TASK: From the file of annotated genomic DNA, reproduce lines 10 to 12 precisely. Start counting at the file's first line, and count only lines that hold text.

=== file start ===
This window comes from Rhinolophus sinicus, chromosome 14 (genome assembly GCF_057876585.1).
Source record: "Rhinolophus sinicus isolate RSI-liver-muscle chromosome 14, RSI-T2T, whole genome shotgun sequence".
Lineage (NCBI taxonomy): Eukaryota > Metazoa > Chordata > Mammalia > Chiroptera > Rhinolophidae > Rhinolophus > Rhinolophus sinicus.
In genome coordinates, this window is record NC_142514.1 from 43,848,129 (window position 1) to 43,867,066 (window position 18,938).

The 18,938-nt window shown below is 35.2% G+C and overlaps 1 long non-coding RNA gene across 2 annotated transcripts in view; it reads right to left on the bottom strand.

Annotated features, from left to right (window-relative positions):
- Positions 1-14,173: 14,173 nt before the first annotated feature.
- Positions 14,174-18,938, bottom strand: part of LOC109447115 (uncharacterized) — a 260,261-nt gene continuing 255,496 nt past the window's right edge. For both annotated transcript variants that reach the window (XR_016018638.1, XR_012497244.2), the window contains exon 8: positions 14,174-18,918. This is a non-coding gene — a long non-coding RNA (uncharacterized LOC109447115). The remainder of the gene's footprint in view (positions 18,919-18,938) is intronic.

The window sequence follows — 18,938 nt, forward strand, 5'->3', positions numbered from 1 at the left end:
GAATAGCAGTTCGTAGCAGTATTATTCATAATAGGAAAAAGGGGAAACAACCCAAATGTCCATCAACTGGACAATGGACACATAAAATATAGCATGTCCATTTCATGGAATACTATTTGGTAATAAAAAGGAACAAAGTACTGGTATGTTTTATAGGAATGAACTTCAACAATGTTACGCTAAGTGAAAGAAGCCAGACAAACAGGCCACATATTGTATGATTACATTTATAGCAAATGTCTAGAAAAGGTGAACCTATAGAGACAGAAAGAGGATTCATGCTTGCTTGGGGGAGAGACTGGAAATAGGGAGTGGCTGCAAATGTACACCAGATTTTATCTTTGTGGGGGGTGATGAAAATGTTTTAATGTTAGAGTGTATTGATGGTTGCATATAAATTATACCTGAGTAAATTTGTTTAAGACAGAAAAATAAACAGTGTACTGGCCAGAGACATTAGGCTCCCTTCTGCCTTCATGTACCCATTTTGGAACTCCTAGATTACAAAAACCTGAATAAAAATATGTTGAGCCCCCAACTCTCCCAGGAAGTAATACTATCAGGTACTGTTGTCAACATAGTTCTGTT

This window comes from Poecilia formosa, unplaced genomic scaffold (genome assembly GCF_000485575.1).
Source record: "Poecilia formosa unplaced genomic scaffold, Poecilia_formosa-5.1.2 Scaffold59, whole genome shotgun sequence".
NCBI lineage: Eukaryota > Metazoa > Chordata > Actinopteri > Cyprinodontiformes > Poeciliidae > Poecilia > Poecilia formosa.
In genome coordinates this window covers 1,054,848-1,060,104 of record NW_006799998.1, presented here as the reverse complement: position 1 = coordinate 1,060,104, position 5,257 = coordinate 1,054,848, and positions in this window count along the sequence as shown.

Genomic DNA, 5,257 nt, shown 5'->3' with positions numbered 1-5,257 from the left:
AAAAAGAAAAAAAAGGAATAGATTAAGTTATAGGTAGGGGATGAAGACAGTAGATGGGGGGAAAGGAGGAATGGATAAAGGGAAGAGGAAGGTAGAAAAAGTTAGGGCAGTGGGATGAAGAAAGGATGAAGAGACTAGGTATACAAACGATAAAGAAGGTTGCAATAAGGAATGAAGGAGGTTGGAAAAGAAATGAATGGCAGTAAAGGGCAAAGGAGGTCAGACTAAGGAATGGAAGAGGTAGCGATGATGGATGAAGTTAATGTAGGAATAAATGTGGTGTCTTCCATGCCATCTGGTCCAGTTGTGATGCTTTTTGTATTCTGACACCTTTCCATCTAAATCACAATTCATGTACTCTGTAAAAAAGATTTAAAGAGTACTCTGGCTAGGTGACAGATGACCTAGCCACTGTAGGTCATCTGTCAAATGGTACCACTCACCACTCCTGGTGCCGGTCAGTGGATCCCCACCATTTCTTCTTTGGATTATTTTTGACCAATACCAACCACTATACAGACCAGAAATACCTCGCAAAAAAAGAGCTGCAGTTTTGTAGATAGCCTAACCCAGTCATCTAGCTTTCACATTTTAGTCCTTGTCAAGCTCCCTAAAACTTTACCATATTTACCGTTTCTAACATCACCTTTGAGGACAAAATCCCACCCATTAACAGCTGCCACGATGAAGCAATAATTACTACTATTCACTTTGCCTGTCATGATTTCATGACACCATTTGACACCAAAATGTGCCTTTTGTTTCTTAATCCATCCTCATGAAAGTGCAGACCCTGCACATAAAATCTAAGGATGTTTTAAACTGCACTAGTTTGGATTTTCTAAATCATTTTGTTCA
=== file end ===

GAATAGCAGTTCGTAGCAGTATTATTCATAATAGGAAAAAGGGGAAACAACCCAAATGTCCATCAACTGGACAATGGACACATAAAATATAGCATGTCCATTTCATGGAATACTATTTGGTAATAAAAAGGAACAAAGTACTGGTATGTTTTATAGGAATGAACTTCAACAATGTTACGCTAAGTGAAAGAAGCCAGACAAACAGGCCACATATTGTATGATTACATTTATAGCAAATGTCTAGAAAAGGTGAACCTATAGAGACAGAAAGAGGATTCATGCTTGCTTGGGGGAGAGACTGGAAATAGGGAGTGGCTGCAAATGTACACCAGATTTTATCTTTGTGGGGGGTGATGAAAATGTTTTAATGTTAGAGTGTATTGATGGTTGCATATAAATTATACCTGAGTAAATTTGTTTAAGACAGAAAAATAAACAGTGTACTGGCCAGAGACATTAGGCTCCCTTCTGCCTTCATGTACCCATTTTGGAACTCCTAGATTACAAAAACCTGAATAAAAATATGTTGAGCCCCCAACTCTCCCAGGAAGTAATACTATCAGGTACTGTTGTCAACATAGTTCTGTT

This window comes from Poecilia formosa, unplaced genomic scaffold (genome assembly GCF_000485575.1).
Source record: "Poecilia formosa unplaced genomic scaffold, Poecilia_formosa-5.1.2 Scaffold59, whole genome shotgun sequence".